Stock Bubble vs. Real Estate Bubble

There is little question that there is some kind of asset bubble that has been created by the Federal Reserve.  The Fed has quintupled the adjusted monetary base since the fall of 2008.

While much of this new money went into excess reserves at the commercial banks, it is still monetary inflation.  It has served to bail out the banks, fund deficits by Congress, and misallocate resources.

Consumer price inflation, as measured by the CPI, has been tame.  But this was also true in 1929 before the stock market tanked and the Great Depression came.  The monetary inflation resulted more in asset price inflation, rather than consumer price inflation.

I see the same scenario now with stocks.  I really do believe we are in a stock bubble.  I am not saying this is just like 1929 because there are major differences, such as the existence of the FDIC.

Even if this were comparable to the 1920s, we may not be in 1929 yet.  We may be in 1927 or 1928.  That is the thing with bubbles.  The mania can last for a long time.

I thought the Chinese real estate bubble would have popped by now. And while there has been a slowdown there, it has not yet come crashing down yet.

There is a quote attributed to Keynes where he said that markets can remain irrational longer than you can remain solvent.  I think this is good investment advice, particularly in times like today.

I am not recommending a big position in stocks.  I am quite fearful of stocks right now and trying to warn people.  At the same time, the bubble may go for another major run before things turn down.  Maybe we will see Dow 20,000 first.  Maybe it will be even higher.

This is not at all a prediction.  If I had to bet, I think the market will go down this year.  But again, timing is difficult, especially when you are dealing with bubbles.  That is the problem with bubbles.  It is a mania and you can’t really use rational thought to bet against it.  A mania defies rational thought.

In terms of real estate, I am not too fearful of a bubble.  It is certainly quite possible that real estate could go down 10 to 20 percent if we hit another recession.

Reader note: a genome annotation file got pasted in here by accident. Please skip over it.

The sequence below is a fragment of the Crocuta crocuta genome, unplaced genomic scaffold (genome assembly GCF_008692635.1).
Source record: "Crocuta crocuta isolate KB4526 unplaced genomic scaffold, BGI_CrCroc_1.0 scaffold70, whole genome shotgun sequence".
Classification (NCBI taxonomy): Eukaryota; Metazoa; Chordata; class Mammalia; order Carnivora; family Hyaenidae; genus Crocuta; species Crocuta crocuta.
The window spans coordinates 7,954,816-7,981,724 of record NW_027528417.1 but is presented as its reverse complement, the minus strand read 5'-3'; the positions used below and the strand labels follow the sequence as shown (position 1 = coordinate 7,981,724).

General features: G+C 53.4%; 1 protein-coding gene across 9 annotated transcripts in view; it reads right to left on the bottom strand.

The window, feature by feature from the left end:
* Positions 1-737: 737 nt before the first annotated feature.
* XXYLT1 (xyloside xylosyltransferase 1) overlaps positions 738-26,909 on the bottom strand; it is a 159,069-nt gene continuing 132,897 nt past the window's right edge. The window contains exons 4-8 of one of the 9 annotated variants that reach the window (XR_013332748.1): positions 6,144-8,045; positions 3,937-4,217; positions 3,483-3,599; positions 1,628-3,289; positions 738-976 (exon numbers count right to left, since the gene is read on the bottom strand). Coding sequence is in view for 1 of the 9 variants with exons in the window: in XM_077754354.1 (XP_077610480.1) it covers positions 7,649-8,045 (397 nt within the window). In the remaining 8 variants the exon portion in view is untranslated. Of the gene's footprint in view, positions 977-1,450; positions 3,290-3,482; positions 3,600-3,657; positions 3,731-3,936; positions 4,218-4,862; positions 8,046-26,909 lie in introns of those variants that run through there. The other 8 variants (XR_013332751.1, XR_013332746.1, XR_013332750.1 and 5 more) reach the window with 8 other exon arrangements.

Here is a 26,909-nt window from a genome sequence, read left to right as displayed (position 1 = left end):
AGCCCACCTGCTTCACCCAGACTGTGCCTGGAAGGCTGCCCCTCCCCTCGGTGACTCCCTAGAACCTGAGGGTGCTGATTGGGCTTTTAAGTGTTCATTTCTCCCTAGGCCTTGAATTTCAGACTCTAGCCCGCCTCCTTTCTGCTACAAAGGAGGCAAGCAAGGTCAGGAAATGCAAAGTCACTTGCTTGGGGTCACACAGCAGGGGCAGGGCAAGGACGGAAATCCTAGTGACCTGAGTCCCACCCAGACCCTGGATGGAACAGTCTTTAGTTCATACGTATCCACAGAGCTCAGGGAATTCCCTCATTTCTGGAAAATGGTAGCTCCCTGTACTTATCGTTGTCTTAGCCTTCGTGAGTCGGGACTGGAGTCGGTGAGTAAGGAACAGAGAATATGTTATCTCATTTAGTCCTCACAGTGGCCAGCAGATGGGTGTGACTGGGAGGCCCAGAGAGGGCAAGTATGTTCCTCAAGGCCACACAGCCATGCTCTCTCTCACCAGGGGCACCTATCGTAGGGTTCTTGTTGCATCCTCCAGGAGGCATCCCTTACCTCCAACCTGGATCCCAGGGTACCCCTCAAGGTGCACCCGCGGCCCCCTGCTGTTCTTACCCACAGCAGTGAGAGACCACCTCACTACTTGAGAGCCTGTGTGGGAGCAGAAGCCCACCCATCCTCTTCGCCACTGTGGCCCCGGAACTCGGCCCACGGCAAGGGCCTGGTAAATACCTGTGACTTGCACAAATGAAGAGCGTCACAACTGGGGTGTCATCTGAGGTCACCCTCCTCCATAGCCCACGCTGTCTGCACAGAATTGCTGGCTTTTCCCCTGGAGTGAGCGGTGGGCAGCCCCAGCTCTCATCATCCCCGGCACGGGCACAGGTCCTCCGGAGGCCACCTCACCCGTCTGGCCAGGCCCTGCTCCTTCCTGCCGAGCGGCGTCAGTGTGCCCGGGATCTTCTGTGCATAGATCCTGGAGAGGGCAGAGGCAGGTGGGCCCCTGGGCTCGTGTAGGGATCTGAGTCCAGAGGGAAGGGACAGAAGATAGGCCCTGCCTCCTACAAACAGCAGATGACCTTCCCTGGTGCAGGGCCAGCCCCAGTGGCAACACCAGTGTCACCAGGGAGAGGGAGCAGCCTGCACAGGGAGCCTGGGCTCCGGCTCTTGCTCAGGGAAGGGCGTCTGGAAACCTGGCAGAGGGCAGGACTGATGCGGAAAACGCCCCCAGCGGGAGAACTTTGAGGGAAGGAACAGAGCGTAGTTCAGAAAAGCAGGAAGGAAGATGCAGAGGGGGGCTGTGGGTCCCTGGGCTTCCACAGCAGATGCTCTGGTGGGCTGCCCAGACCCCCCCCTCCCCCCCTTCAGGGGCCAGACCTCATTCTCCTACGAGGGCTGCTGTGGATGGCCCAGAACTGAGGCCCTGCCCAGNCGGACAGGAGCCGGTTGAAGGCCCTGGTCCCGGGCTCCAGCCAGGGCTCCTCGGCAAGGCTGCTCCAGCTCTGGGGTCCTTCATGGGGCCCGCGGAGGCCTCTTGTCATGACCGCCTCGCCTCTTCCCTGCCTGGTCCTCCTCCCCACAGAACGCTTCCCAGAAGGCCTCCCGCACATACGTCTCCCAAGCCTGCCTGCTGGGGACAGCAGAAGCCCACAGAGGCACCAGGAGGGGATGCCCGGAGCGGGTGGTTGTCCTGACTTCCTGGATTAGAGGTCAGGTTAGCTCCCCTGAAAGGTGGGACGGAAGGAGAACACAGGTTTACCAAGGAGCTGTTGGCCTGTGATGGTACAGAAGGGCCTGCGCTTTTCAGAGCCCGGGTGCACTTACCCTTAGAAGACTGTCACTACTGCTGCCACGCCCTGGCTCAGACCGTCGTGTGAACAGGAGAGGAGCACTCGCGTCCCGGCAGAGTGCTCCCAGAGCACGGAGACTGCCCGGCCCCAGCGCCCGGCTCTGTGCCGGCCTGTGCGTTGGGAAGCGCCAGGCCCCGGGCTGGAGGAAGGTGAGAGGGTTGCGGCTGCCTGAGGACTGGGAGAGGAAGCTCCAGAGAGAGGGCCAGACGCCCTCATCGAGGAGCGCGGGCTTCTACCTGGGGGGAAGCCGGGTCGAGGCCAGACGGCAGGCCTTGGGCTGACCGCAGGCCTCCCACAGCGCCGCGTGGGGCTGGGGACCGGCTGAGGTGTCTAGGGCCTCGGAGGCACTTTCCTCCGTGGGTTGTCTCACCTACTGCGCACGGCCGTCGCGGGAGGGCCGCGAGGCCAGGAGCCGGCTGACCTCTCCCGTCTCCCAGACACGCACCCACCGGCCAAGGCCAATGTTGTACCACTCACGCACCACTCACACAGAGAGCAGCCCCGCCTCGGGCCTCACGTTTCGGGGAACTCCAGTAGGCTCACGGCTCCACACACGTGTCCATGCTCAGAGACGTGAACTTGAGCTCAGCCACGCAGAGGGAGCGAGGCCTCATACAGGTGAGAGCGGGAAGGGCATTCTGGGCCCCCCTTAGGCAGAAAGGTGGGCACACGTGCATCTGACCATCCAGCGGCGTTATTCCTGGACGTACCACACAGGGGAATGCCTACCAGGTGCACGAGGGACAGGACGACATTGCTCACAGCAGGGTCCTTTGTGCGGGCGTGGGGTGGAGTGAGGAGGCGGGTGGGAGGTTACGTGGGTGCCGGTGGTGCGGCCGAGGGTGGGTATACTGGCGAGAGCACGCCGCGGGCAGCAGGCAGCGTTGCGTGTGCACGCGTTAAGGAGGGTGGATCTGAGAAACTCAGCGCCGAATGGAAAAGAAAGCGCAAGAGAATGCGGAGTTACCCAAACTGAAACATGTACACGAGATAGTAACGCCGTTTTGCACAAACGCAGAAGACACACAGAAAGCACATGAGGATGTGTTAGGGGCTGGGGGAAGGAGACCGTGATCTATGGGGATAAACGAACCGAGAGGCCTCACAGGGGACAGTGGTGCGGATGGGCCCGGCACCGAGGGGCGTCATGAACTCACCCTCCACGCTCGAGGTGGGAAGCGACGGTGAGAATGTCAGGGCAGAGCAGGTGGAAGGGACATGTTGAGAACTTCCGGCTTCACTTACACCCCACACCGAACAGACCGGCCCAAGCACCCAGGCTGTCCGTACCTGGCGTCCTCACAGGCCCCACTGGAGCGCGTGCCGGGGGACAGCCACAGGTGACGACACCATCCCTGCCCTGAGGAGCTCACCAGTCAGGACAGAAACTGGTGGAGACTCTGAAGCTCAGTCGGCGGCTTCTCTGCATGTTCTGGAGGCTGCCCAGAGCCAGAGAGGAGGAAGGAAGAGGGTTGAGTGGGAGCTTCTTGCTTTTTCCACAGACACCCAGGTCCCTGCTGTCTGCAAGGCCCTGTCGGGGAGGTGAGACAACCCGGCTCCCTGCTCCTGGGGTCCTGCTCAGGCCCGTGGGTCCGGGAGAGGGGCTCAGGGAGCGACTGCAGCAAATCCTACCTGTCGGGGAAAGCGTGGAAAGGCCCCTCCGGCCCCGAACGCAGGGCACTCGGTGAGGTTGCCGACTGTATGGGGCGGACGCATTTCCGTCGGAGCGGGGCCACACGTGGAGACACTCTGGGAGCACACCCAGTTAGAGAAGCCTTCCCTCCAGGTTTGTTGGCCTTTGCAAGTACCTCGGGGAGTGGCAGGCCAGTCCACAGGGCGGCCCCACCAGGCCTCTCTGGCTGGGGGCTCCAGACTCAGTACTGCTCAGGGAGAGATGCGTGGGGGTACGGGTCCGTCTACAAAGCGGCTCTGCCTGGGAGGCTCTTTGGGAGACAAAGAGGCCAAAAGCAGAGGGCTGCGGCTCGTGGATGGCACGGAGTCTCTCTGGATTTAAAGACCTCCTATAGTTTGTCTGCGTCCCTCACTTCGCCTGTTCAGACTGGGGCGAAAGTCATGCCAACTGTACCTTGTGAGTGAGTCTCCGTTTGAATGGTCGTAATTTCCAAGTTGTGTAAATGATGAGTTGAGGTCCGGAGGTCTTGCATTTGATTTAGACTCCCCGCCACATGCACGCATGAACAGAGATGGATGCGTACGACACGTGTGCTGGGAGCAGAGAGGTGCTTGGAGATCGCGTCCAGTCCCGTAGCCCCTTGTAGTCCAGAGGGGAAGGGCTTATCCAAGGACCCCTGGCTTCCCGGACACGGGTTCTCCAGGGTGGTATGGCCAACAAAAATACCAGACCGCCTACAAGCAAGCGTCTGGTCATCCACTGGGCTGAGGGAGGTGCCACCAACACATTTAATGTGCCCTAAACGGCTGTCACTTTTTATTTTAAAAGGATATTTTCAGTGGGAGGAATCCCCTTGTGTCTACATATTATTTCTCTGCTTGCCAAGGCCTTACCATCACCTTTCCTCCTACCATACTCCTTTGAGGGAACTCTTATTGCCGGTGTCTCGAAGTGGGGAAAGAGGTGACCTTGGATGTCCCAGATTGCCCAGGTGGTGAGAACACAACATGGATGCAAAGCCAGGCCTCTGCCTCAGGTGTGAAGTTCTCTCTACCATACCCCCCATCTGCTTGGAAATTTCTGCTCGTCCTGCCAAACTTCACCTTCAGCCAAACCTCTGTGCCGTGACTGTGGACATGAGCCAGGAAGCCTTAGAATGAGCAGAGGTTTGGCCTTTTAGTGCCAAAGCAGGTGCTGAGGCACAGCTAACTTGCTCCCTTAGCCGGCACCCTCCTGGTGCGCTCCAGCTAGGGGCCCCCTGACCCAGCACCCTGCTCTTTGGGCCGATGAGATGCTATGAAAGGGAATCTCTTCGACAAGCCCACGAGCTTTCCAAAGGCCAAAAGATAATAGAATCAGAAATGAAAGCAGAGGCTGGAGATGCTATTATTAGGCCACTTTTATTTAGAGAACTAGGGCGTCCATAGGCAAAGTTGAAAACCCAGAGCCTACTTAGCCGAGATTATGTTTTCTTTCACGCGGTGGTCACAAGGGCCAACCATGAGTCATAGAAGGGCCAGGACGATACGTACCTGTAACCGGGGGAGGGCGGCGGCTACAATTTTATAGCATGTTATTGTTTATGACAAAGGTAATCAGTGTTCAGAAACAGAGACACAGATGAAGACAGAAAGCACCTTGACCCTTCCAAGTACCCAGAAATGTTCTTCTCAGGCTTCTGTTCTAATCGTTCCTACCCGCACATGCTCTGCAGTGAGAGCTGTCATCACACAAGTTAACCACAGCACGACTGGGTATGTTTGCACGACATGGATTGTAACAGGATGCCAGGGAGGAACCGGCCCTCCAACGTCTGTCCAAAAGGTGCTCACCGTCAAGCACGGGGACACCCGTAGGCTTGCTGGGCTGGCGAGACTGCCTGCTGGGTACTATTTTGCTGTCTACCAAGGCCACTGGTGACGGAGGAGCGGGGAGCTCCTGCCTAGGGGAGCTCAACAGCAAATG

There are a few areas where I would be worried.  New York and San Francisco come to mind, where real estate prices are sky high.  There are also portions of Canada, such as the Toronto area.  Of course, I already mentioned China and its real estate bubble.

There are certainly good reasons why prices are higher in some big cities, but it just makes it more risky to own real estate there.

In most places in the U.S., you are probably going to be ok if you own real estate, as long as you aren’t trying to flip something.  The best test is to compare rents to mortgages.  If you can buy a place for less than 20% down, and the rent will cover your expenses (mortgage, taxes, insurance, association fees, repairs), then you shouldn’t worry about a bubble.

When the housing bubble popped from around 2007 to 2010, rents did not go down that much.  They went down a little, but nothing compared to prices.  So if you are buying an investment property and you can get positive cash flow, you shouldn’t worry about a housing bubble as long as you plan to keep the place for a while.

I think real estate is a better investment than stocks right now.  In a couple of years, they may both be attractive investments if the asset bubble pops.  At that point, some people may give up on stocks.  That will be a better time to buy them.

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